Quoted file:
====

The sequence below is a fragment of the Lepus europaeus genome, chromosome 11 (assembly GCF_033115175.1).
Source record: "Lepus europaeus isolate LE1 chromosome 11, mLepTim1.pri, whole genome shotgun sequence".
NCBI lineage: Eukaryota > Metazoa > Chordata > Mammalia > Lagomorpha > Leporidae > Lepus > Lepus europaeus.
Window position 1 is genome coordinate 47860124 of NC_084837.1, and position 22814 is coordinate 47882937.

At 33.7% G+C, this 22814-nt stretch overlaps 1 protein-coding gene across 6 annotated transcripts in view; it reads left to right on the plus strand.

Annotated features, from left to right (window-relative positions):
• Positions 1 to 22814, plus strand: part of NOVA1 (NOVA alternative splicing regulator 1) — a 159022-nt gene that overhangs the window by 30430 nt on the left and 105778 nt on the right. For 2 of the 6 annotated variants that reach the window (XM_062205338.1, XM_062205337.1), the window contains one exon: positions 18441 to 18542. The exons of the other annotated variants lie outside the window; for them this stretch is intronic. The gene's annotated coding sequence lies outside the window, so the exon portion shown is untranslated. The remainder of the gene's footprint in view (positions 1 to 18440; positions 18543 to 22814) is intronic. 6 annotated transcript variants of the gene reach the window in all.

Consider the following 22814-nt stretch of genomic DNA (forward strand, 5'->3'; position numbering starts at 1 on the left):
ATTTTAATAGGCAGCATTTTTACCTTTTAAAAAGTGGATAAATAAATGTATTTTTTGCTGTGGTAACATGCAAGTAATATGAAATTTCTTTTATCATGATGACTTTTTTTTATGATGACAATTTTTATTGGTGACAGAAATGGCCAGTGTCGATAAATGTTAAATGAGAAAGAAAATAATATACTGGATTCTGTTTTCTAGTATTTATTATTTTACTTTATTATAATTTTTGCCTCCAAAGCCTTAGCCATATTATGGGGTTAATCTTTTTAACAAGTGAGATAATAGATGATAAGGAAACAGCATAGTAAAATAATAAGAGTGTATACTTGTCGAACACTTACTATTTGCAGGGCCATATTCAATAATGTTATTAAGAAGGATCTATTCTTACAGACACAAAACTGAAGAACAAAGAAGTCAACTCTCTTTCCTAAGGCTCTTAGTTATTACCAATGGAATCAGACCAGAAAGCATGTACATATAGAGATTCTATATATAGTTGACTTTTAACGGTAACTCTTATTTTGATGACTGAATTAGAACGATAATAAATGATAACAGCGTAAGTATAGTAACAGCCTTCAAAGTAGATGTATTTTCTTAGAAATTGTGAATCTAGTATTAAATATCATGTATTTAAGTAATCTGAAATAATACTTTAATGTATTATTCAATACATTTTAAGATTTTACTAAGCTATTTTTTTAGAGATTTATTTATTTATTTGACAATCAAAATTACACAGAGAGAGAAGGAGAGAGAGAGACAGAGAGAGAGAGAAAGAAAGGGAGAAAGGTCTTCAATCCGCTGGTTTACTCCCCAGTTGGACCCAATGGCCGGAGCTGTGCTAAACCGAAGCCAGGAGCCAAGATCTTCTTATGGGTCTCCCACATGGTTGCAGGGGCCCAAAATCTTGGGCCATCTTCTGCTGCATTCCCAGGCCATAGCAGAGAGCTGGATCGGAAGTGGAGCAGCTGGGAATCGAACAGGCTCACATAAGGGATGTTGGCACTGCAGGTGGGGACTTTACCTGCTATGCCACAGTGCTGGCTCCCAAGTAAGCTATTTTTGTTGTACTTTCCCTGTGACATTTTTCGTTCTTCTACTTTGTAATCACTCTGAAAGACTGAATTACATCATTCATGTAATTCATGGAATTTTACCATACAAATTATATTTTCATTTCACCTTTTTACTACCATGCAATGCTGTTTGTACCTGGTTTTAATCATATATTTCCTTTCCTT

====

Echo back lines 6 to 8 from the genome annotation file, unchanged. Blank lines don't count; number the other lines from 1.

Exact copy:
Annotated features, from left to right (window-relative positions):
• Positions 1 to 22814, plus strand: part of NOVA1 (NOVA alternative splicing regulator 1) — a 159022-nt gene that overhangs the window by 30430 nt on the left and 105778 nt on the right. For 2 of the 6 annotated variants that reach the window (XM_062205338.1, XM_062205337.1), the window contains one exon: positions 18441 to 18542. The exons of the other annotated variants lie outside the window; for them this stretch is intronic. The gene's annotated coding sequence lies outside the window, so the exon portion shown is untranslated. The remainder of the gene's footprint in view (positions 1 to 18440; positions 18543 to 22814) is intronic. 6 annotated transcript variants of the gene reach the window in all.

Consider the following 22814-nt stretch of genomic DNA (forward strand, 5'->3'; position numbering starts at 1 on the left):